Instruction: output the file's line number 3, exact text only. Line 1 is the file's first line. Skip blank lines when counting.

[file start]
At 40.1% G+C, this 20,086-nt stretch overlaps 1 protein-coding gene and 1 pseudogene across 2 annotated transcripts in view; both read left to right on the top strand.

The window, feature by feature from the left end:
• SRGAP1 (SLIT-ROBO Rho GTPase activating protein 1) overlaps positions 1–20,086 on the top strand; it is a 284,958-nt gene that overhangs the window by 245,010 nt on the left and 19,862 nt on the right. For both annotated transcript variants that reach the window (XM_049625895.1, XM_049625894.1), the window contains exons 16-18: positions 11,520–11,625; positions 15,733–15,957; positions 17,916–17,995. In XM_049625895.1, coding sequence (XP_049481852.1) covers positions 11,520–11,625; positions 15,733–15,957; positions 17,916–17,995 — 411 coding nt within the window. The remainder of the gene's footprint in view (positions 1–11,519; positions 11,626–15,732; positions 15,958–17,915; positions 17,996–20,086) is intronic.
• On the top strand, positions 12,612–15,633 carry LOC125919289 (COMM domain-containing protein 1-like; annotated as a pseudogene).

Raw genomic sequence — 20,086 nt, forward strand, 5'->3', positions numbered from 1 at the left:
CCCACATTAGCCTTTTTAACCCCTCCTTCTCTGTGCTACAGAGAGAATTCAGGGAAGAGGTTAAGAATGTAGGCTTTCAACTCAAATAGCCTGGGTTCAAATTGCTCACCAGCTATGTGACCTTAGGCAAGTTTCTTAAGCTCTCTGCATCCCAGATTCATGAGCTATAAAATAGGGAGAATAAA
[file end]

• SRGAP1 (SLIT-ROBO Rho GTPase activating protein 1) overlaps positions 1–20,086 on the top strand; it is a 284,958-nt gene that overhangs the window by 245,010 nt on the left and 19,862 nt on the right. For both annotated transcript variants that reach the window (XM_049625895.1, XM_049625894.1), the window contains exons 16-18: positions 11,520–11,625; positions 15,733–15,957; positions 17,916–17,995. In XM_049625895.1, coding sequence (XP_049481852.1) covers positions 11,520–11,625; positions 15,733–15,957; positions 17,916–17,995 — 411 coding nt within the window. The remainder of the gene's footprint in view (positions 1–11,519; positions 11,626–15,732; positions 15,958–17,915; positions 17,996–20,086) is intronic.